This article – the first in a four-part series looking at services for patients with Interstitial Lung Disease (ILD) – looks in particular at data collection, and how better data collection could improve service delivery.
The article has been initiated and funded by Boehringer Ingelheim. It was drafted by MHP Group on behalf of Boehringer Ingelheim.
ILD is a particularly difficult condition for patients. It can cause scarring of the lungs (pulmonary fibrosis), inflammation of the lungs, or both. This damage makes the lungs stiffer and less elastic, so breathing becomes more restrictive and it is more difficult to take in oxygen. The lack of clarity on patient outcomes and the true impact on the wider health system is a key issue, with between 3,000 and 15,000 people diagnosed with ILD in England each year. Services are part commissioned nationally through the NHS England (NHSE) Specialised Commissioning team.
NHSE have set out a clear roadmap for delegating specialised commissioning powers, with groups of integrated care boards (ICBs) coming together to commission service delivery. This is a real opportunity. The logic of integrated care, and the benefits it brings for patients, apply just as much to specialised services as they do for other service areas benefitting from these reforms. Bringing commissioning closer to the patient allows for innovation in service delivery and design that is more responsive to local population needs and health inequalities.
Yet there are risks in this process, and key building blocks need to be in place for ICBs to deliver these services effectively. One of the most important building blocks is proper data. Data collection in ILD is currently sparse and inconsistent. Patients have suffered from the use of generic diagnostic coding data, often likely to be inaccurate. This has impaired support for treatment management and accurate referral, but particularly limits the ability for research and improvements throughout any pathway. ILD often has a similar or worse prognosis for life expectancy than many cancers, yet patients with ILD have not benefited from the same focused service optimisation.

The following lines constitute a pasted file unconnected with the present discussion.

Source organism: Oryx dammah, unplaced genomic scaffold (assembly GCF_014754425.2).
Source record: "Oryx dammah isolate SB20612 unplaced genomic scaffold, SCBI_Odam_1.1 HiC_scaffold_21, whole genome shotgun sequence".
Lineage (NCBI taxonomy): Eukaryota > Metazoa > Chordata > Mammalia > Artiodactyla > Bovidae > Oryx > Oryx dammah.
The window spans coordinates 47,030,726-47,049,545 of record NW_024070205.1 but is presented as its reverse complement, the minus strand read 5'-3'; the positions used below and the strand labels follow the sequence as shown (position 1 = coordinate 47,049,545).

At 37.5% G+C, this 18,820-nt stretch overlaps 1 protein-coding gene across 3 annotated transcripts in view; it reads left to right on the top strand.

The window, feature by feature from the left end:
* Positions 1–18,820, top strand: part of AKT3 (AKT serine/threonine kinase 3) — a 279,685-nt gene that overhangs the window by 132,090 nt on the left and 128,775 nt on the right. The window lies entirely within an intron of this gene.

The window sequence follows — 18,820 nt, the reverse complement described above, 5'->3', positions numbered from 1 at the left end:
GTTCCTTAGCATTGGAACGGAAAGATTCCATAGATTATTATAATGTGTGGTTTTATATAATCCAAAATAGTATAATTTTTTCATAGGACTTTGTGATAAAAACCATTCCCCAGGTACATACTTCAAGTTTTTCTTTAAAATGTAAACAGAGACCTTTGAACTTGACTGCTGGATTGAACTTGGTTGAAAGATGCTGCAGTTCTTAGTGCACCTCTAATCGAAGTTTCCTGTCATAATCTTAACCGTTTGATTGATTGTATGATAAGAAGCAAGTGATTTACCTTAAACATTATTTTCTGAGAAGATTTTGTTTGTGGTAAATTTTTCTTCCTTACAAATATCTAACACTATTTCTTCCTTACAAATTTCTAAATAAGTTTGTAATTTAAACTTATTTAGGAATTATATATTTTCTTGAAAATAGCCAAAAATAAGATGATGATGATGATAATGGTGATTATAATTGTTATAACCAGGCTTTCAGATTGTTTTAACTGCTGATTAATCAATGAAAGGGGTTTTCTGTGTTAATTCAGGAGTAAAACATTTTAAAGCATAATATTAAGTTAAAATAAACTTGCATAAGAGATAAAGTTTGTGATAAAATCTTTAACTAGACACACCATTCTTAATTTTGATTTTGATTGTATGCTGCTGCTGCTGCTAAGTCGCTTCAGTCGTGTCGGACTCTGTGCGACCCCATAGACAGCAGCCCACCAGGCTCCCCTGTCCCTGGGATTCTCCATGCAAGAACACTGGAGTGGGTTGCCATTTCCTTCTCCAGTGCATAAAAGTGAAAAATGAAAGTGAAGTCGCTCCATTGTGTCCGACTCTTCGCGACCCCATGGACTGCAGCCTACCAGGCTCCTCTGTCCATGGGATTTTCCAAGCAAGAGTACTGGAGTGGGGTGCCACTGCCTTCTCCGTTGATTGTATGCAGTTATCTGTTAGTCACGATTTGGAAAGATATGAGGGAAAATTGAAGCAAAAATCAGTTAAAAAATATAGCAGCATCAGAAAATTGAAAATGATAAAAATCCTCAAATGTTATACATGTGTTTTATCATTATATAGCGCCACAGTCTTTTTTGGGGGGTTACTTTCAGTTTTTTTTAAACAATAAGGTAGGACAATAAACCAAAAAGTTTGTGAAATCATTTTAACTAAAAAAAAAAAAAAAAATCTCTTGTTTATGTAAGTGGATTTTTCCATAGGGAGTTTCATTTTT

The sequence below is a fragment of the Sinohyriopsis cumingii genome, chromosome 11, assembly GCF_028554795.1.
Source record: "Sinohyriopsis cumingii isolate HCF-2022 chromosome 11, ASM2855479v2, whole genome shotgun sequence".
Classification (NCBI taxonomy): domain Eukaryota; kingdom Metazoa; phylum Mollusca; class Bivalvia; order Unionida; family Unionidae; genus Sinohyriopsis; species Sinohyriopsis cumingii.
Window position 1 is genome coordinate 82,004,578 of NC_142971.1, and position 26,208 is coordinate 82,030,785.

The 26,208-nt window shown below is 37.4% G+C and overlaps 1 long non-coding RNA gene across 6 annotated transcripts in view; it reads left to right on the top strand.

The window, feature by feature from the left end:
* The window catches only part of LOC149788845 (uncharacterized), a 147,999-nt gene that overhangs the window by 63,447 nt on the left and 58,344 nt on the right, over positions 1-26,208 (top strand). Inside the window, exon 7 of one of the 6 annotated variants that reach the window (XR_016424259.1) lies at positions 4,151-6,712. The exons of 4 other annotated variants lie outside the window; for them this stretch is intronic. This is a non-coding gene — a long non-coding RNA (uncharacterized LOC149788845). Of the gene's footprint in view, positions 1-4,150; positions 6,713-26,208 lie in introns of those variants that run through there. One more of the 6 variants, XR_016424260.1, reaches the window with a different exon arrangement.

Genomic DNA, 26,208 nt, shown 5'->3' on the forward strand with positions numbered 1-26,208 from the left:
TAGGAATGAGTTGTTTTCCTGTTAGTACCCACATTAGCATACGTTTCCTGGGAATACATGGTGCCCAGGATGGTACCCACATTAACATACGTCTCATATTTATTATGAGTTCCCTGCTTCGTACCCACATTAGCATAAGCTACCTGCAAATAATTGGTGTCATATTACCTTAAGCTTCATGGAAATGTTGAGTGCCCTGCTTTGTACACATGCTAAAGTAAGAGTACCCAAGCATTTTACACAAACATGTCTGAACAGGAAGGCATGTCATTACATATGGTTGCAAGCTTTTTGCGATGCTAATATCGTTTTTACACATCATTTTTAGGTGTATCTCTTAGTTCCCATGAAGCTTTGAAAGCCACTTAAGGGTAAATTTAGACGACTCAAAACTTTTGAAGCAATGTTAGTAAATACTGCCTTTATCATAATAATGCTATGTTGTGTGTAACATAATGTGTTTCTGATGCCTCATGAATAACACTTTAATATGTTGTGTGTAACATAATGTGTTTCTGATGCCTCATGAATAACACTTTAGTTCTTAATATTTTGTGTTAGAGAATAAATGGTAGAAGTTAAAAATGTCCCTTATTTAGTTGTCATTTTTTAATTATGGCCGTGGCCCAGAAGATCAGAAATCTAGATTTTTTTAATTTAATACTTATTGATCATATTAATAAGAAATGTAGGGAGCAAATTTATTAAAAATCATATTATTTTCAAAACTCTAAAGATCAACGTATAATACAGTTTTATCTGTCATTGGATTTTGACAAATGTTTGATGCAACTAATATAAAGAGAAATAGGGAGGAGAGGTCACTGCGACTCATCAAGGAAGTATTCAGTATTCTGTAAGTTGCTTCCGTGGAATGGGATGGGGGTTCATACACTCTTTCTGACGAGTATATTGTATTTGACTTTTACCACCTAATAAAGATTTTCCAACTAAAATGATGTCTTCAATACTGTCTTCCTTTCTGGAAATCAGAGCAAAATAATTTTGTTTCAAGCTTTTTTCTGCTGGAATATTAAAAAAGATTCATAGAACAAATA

Limited data collection on service design and performance means that the ILD community are unable to apply the same scrutiny for service improvement that has been afforded in other areas and yielded great returns. Granular visibility on patient flow has enabled sustained optimisation of cancer pathways across the NHS. It has enabled scrutiny that helped to incrementally improve each aspect of the patient experience. The proper breadth, consistency, and accuracy of data input, mandated through national policy, can spur a similar optimisation of care and planning in ILD services.
Any delegation of responsibility for commissioning must be accompanied by improved data collection. There must be broader data collection, showing where patients are in the system, how long they have been waiting, and how patients are moving through their treatment journey. Although high level data is available through the NHS ILD Quality Dashboard, without broader ICB performance data, prioritising improvement efforts and negotiating for increase in funding and capacity from national policymakers is more difficult.
At the same time, there needs to be support for the network of specialist centres to take on this work. Capacity across the ILD network of services is severely constrained, with workforce challenges and a substantial cohort of patients who require specialist care and support across the network of treatment centres. We will continue to explore these issues in future articles.
However, there are already a range of options available to support the development of that capacity for better data collection. It could be through the payment mechanism, such as a Best Practice Tariff, or targeted funding to enable specialist centres to take on administrative data support.
Data collection might not seem like the most tangible area for focus, yet for any reform to establish sustainable health systems, proper visibility on performance is key. Our aim is to champion ILD patients, and we will engage with both national and local policymakers to look at workable solutions that both support ILD services and the patients that interact with them.
Job bag number: NP-GB-103565
Date of preparation: October 2023
 British Lung Foundation (BLF). What is Interstitial Lung Disease. Last reviewed NHS. Overview – idiopathic pulmonary fibrosis. Available at: What is interstitial lung disease (ILD)? | Asthma + Lung UK (blf.org.uk). [Accessed May 2023]
 Quint J., et al. Boehringer Ingelheim and ILD Expert Group – White Paper - Interstitial Lung disease: Driving towards service optimisation in the new NHS. November 2022.
 NHS Digital. NDRS – Cancer Diagnostic Pathways. Available at: https://digital.nhs.uk/ndrs/our-work/ncras-work-programme/cancer-diagnostic-pathways. [Accessed April 2023].